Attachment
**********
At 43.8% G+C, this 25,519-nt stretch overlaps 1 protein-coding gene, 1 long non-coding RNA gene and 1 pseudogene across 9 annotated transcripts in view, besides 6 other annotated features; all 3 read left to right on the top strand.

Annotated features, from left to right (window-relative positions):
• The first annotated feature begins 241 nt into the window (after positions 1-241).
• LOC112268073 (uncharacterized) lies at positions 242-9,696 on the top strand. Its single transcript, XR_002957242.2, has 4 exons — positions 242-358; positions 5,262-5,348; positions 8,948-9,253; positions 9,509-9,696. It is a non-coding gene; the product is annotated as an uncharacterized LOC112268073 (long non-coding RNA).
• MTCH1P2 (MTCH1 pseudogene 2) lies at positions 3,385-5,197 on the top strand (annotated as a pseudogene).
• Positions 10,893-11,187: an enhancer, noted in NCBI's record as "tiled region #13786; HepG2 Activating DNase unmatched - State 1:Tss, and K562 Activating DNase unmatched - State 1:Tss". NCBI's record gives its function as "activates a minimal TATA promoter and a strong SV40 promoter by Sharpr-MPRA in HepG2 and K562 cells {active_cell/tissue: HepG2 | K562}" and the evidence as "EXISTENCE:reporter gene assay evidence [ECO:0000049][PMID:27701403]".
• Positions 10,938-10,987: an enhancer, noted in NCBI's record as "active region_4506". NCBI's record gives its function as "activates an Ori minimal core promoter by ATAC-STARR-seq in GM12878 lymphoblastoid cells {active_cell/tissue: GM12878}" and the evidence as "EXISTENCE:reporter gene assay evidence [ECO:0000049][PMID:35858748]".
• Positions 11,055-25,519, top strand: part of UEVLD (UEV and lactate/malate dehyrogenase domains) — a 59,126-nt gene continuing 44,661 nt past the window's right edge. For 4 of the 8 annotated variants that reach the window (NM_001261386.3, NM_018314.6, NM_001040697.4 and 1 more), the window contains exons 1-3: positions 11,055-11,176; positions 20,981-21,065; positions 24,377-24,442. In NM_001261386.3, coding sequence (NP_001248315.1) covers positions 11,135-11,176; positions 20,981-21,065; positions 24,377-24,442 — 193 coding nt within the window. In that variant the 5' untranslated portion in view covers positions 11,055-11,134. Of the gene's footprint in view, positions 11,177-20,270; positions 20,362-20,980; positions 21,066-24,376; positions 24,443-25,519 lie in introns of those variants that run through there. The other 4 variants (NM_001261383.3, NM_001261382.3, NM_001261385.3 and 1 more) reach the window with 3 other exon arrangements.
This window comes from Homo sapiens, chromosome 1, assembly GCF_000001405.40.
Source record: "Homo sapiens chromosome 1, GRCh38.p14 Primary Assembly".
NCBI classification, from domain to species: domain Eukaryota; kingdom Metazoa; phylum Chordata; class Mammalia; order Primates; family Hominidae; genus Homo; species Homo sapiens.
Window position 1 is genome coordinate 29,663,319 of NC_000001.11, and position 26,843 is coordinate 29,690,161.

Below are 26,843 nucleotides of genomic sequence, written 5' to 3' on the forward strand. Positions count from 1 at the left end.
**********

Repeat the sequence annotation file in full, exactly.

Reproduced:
At 43.8% G+C, this 25,519-nt stretch overlaps 1 protein-coding gene, 1 long non-coding RNA gene and 1 pseudogene across 9 annotated transcripts in view, besides 6 other annotated features; all 3 read left to right on the top strand.

Annotated features, from left to right (window-relative positions):
• The first annotated feature begins 241 nt into the window (after positions 1-241).
• LOC112268073 (uncharacterized) lies at positions 242-9,696 on the top strand. Its single transcript, XR_002957242.2, has 4 exons — positions 242-358; positions 5,262-5,348; positions 8,948-9,253; positions 9,509-9,696. It is a non-coding gene; the product is annotated as an uncharacterized LOC112268073 (long non-coding RNA).
• MTCH1P2 (MTCH1 pseudogene 2) lies at positions 3,385-5,197 on the top strand (annotated as a pseudogene).
• Positions 10,893-11,187: an enhancer, noted in NCBI's record as "tiled region #13786; HepG2 Activating DNase unmatched - State 1:Tss, and K562 Activating DNase unmatched - State 1:Tss". NCBI's record gives its function as "activates a minimal TATA promoter and a strong SV40 promoter by Sharpr-MPRA in HepG2 and K562 cells {active_cell/tissue: HepG2 | K562}" and the evidence as "EXISTENCE:reporter gene assay evidence [ECO:0000049][PMID:27701403]".
• Positions 10,938-10,987: an enhancer, noted in NCBI's record as "active region_4506". NCBI's record gives its function as "activates an Ori minimal core promoter by ATAC-STARR-seq in GM12878 lymphoblastoid cells {active_cell/tissue: GM12878}" and the evidence as "EXISTENCE:reporter gene assay evidence [ECO:0000049][PMID:35858748]".
• Positions 11,055-25,519, top strand: part of UEVLD (UEV and lactate/malate dehyrogenase domains) — a 59,126-nt gene continuing 44,661 nt past the window's right edge. For 4 of the 8 annotated variants that reach the window (NM_001261386.3, NM_018314.6, NM_001040697.4 and 1 more), the window contains exons 1-3: positions 11,055-11,176; positions 20,981-21,065; positions 24,377-24,442. In NM_001261386.3, coding sequence (NP_001248315.1) covers positions 11,135-11,176; positions 20,981-21,065; positions 24,377-24,442 — 193 coding nt within the window. In that variant the 5' untranslated portion in view covers positions 11,055-11,134. Of the gene's footprint in view, positions 11,177-20,270; positions 20,362-20,980; positions 21,066-24,376; positions 24,443-25,519 lie in introns of those variants that run through there. The other 4 variants (NM_001261383.3, NM_001261382.3, NM_001261385.3 and 1 more) reach the window with 3 other exon arrangements.
This window comes from Homo sapiens, chromosome 1, assembly GCF_000001405.40.
Source record: "Homo sapiens chromosome 1, GRCh38.p14 Primary Assembly".
NCBI classification, from domain to species: domain Eukaryota; kingdom Metazoa; phylum Chordata; class Mammalia; order Primates; family Hominidae; genus Homo; species Homo sapiens.
Window position 1 is genome coordinate 29,663,319 of NC_000001.11, and position 26,843 is coordinate 29,690,161.

Below are 26,843 nucleotides of genomic sequence, written 5' to 3' on the forward strand. Positions count from 1 at the left end.